Bohemian Rhapsody: Prague to Budapest by Train

“Whoa, this is kinda ballsy, Carly,” I thought to myself. Here I was, alone, striding confidently through the train concourse in a Prague where I knew no one and spoke none of the language, about to board a train to Budapest where, again, I knew not a single soul and spoke maybe three words of the language.

“I mean, whose idea was this!?” Oh, yeah, it was mine I guess.

After Katherine and I had solidified our Prague plans I thought I might just head back to London, but I searched trains to Budapest and found out I could hop on one from Prague city center mid-morning and arrive in Budapest by the evening. I booked it, and my solo trip to Budapest was born.

My grandpa on my mom’s side was full Hungarian, and proud of it (although I’m not sure Hungarians come in any other variety than proud.) I grew up eating chicken paprikash with tarhonya and singing a Hungarian nursery rhyme my grandpa taught me. Well, I grew up singing what I always thought was a Hungarian nursery rhyme, but in fact turned out to be a drinking song about loving red wine. So there’s that. In any case, I’ve been wanting to visit Budapest for as long as I can remember.

Here’s the thing, just because your ancestors are from a certain country, it doesn’t magically enable you to communicate with the people who live there today. To say that I knew three words in Hungarian was a stretch. I knew the words for a couple of traditional foods and (if my grandpa was to be believed) I did know how to say “cheers,” which was two words in Hungarian. So I had a solid three or four words up my sleeve, maybe. I supposed, at the very least, that if someone offered me a beer I’d have my bases covered. Better than nothing, right?

Unfortunately, toasting “to your health!” to the train conductor isn’t super helpful when they come by to check your ticket, so when the passenger cabin door slid open I was overcome with the familiar sense of terror. I swear I almost crap my pants every time I have to do this kind of ticket check in a foreign country. And it turns out it’s even more terrifying when you’re traveling solo. Without looking up from her scanner, the attendant asked to see our tickets. I mean, I assumed she did; remember I don’t speak Hungarian. The two teenage Hungarian boys I was sharing a cabin with handed over their paper tickets and I silently prayed that the e-ticket on my phone would be acceptable. After three excruciating seconds, the handheld scanner beeped and the attendant handed my phone back to me. I let go of the breath I had been holding and settled in for the remainder of the six-hour ride, putting “Google how to say ‘thank you’ in Hungarian” at the top of my list for the next time I got wifi.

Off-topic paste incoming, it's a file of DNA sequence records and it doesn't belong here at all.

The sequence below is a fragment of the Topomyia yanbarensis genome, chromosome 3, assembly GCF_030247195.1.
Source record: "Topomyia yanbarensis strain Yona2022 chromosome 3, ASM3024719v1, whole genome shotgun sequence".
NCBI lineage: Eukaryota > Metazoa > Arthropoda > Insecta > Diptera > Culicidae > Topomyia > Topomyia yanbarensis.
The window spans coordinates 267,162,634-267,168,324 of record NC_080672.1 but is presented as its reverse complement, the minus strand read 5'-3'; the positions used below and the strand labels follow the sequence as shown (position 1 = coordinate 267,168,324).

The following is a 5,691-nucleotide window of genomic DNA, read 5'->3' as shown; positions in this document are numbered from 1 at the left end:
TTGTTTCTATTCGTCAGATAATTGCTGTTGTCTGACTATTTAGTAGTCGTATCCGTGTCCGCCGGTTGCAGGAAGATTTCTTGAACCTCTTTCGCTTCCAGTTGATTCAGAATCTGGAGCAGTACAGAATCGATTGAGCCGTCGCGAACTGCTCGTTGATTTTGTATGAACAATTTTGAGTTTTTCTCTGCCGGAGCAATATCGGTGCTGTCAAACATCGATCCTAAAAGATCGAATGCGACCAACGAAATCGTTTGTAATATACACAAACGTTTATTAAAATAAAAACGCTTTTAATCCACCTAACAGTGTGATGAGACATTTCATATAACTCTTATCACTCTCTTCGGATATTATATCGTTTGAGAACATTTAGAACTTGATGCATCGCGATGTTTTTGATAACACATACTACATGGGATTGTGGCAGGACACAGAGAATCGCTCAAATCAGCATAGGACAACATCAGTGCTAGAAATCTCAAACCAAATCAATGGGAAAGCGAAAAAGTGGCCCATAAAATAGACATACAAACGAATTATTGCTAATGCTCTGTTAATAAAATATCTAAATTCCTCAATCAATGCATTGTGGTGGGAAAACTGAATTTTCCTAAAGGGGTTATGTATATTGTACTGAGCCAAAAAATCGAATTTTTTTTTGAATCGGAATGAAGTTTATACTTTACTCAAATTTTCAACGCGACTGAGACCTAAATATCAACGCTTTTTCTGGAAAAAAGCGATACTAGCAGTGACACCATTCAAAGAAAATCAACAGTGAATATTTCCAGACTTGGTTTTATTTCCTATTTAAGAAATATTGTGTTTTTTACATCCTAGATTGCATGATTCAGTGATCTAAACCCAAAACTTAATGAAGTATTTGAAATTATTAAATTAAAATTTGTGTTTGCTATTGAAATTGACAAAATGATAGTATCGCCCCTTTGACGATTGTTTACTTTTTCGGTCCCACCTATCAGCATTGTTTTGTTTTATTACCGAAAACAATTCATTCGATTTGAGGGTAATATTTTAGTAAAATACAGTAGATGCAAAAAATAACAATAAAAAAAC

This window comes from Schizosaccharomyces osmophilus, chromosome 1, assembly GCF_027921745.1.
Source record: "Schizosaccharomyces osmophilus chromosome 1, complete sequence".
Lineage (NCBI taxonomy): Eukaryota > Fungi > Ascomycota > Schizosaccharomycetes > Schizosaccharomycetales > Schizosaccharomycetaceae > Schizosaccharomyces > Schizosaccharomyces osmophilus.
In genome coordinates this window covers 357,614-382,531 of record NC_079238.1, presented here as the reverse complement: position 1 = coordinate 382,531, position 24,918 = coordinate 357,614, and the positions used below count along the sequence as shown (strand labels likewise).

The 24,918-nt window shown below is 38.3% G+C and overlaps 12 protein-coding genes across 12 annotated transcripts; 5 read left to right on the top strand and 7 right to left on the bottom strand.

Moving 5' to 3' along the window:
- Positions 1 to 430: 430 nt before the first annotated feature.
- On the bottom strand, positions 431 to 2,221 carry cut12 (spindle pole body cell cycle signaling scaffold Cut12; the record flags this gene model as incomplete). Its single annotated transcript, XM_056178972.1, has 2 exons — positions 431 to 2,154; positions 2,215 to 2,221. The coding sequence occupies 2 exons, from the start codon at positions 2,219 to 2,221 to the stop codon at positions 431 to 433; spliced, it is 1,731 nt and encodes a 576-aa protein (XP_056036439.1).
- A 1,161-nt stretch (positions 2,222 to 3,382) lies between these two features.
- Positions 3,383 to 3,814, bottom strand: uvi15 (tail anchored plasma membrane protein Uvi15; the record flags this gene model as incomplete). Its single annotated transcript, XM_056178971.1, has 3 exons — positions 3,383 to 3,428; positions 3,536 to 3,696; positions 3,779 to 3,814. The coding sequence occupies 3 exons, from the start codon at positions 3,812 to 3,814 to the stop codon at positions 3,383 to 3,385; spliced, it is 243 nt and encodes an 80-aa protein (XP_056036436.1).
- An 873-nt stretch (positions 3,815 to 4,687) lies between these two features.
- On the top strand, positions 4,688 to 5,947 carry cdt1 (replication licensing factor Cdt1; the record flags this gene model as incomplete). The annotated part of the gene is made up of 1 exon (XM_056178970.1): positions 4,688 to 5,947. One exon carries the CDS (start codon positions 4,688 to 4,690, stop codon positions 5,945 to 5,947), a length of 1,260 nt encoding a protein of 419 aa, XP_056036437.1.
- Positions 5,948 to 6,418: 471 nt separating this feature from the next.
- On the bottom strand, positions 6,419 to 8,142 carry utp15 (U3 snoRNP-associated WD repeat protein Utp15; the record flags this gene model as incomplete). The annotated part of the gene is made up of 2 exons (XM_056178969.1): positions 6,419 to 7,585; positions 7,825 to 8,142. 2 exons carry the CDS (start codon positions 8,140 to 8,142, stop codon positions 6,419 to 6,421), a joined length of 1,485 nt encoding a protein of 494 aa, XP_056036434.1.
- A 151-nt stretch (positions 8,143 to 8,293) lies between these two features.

I listened to a good chunk of NPR’s Code Switch podcasts as I watched rural Czech Republic whizz by the window. Something about the motion of the train combined with the bare trees dusted in snow gave me the sensation of traveling through my own little snow globe. The train passed through rolling pastures blanketed with snow and sped by plenty of the soviet blocs that I had read about at the Museum of Communism in Prague. In the more rural areas of the country, small villages would appear intermittently along riverbanks, punctuated by church spires and standalone townhouses painted pink, yellow, and orange. A lot of the soviet-era structures were painted like that as well, and it struck me as extremely odd, the juxtaposition of the bright colors with the extremely utilitarian architecture. I’m not sure if they were always that way of course, the paint job could very well be an effort to beautify the leftover structures of the communist era.

As we neared Slovakia, tents and dilapidated shacks started to pop up next to the railroad tracks. Bratislava, the capital of Slovakia, struck me as much less affluent than Prague. The structures all seemed dated at best, run-down at worst, marked by precarious antenna perched atop chimneys. The land flattened out considerably after Bratislava and rocky outcroppings started to appear as we joined up with the Danube and approached the Hungarian border. It was golden hour on a clear winter afternoon when the train rolled into the Budapest-Keleti station.

There’s something about ground-based travel that’s, well, grounding. You get a chance to see the topography of the land and the way housing changes as you move from industrial city centers into the countryside. You also get a much better sense of how far you’re actually traveling simply because it takes longer to get from Point A to Point B. In my experience, the experience of traveling through the land rather than over it changes your whole perception of a place.

The train from Prague to Budapest turned out to be one of my favorite parts of this whole Eurotrip. So, friends, if you ever have the chance to take a train in Eastern Europe, or anywhere really, do it. I cannot recommend it enough. And here’s hoping your adrenaline levels are a little more stable than mine when they come around to do ticket checks.